The energy crisis is behind a movement that calls for more measures to curb the excessive expenditure of electricity that the bitcoin industry entails, and we are not referring to just mining, but to everything that operating with this cryptocurrency entails.
A new environmental campaign (backed with a budget of 5 million dollars) aims to raise awareness about the high energy consumption of bitcoin, a highly polluting cryptocurrency.
The company’s goal is to push for technological change that reduces its energy consumption and the impact of its carbon footprint.
Funded by Ripple Labs co-founder Chris Larsen, the campaign, titled “Change the code, not the weather,” aims to raise awareness of technology solutions that could replace bitcoin’s costly Proof of Work security model.
A model that has made the use of energy for cryptocurrency transactions reach historical highs in 2021, with an estimated average of 204 TWh of energy consumption, approximately the same energy consumption as that of Thailand with 70 million inhabitants.
The campaign specifically calls for a move to Proof of Stake, a transaction validation method that could reduce bitcoin’s energy footprint by 99%.
Of course, implementing the changes to the Bitcoin blockchain would not be as easy as a snap of the fingers: implementing such a transition on ethereum has taken years, and that with a much more modern and flexible blockchain.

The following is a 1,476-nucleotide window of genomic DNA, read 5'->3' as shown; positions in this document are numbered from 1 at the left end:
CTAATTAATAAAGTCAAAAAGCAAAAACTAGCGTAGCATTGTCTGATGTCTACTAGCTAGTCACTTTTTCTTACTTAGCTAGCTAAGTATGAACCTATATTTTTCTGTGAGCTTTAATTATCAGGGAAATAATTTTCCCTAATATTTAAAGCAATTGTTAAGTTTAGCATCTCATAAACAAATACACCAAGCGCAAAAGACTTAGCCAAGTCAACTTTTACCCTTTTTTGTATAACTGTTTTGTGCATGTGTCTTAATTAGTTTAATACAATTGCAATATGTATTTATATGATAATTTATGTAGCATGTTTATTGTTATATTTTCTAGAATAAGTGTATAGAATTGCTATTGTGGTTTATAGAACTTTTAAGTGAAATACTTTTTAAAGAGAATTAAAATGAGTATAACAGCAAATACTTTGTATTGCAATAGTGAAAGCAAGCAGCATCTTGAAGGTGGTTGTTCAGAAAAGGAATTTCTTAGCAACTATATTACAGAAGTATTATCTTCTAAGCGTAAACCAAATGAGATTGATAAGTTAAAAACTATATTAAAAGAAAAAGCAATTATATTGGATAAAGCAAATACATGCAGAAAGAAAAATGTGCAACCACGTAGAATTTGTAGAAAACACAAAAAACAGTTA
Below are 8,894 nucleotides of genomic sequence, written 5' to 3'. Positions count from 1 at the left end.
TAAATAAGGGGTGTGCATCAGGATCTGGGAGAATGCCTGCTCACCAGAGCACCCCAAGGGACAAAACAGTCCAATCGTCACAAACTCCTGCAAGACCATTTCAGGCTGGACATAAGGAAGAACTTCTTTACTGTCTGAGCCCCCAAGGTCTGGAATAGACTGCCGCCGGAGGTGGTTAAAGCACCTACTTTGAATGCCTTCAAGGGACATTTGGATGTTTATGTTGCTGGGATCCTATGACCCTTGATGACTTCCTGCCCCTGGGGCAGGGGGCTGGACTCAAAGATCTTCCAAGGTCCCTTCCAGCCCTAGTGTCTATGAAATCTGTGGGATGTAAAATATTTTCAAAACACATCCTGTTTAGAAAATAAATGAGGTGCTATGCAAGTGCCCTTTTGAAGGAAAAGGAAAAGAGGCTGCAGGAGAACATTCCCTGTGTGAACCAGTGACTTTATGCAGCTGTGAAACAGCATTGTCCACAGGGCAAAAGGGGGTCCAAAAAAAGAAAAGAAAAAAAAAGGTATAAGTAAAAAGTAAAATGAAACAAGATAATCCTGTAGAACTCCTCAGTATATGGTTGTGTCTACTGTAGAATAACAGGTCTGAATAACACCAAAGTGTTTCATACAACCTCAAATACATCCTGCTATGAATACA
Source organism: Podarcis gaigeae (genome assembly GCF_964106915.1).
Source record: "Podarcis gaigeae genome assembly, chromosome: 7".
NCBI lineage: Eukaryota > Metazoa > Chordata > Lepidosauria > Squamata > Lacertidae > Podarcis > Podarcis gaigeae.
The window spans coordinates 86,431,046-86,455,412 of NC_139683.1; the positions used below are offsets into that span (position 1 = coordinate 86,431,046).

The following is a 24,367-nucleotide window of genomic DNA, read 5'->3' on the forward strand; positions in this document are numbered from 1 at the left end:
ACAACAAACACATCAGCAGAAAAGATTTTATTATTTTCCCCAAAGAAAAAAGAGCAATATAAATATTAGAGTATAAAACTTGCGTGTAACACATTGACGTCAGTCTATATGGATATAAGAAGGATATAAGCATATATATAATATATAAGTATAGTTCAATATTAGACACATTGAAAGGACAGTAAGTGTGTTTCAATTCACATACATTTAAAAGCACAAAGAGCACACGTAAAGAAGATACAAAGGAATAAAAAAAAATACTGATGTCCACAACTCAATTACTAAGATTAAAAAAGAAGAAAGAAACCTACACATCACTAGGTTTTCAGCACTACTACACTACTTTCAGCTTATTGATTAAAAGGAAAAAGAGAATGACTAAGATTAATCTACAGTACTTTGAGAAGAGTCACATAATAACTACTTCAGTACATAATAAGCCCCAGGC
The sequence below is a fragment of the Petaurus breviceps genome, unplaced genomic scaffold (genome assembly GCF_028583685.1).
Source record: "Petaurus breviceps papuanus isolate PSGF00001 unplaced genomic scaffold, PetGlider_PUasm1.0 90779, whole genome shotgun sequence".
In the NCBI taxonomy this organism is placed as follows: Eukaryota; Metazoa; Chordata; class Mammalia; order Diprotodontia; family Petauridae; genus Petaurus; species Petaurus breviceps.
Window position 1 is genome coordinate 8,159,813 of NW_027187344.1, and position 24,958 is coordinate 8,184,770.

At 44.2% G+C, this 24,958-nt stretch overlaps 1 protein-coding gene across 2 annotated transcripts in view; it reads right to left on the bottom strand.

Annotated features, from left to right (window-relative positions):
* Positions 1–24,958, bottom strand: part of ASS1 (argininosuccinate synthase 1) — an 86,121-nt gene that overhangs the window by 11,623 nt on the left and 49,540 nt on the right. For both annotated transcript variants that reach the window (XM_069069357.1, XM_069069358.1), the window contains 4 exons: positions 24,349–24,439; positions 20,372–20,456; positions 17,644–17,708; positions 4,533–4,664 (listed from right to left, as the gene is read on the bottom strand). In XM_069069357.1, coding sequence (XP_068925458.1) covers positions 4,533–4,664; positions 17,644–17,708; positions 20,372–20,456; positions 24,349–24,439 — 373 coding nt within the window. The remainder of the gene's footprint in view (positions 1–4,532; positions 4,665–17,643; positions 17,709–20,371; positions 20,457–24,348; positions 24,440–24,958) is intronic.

Today’s news talks about Bitcoin, about scams related to it, blockchain, cybersecurity, its high volatility… but do you really know how Bitcoin works?
Bitcoin is a digital currency that works without any central control or supervision from banks or governments. Instead, it relies on peer-to-peer software and cryptography. This is what Bitcoin would be in a nutshell.
Launched in 2009 by a mysterious developer known as Satoshi Nakamoto, this cryptocurrency was the first and most valuable participant of all those that were to come later, with greater or lesser fortune in the investment world.
Now, how does this whole system work? How do you make money with this cryptocurrency? Each Bitcoin is a file stored in a digital wallet, on a computer or smartphone. To understand how it works, it helps to gradually contextualize the different terms.
Bitcoin is based on a digital record called a blockchain. As its name suggests, this is a linked data system, made up of units called blocks, which contain information about each and every transaction, including date and time, value, buyer and seller, and a code. unique ID for each exchange.
Users carry out transactions in Bitcoin, either by buying, sending or exchanging this cryptocurrency. The transactions are broadcast to many computers that compete to validate the blocks.
The validation process, known as mining, is completed by cryptocurrency miners who own large computing resources, such as huge hardware systems. Those who solve math problems the fastest earn the right to validate Bitcoin transaction blocks and add new blocks to the chain, plus they earn Bitcoin for every block they validate.
Most of the miners of this crypto work together in mining pools, sharing both the computing power and the Bitcoin rewards received.
After this, they add blocks to the Bitcoin block chain. Each transaction is triple verified by the sender, the receiver and the rest of the network.
Each new block and the transaction information it contains is instantly copied around the world to local versions of Bitcoin miners, creating a consensus on the current state of the Bitcoin blockchain.
As you can see, the whole process that they hide behind is not easy, but it happens automatically and with thousands of daily transactions, which ensure our security, although sometimes this has been seen in vulnerability problems.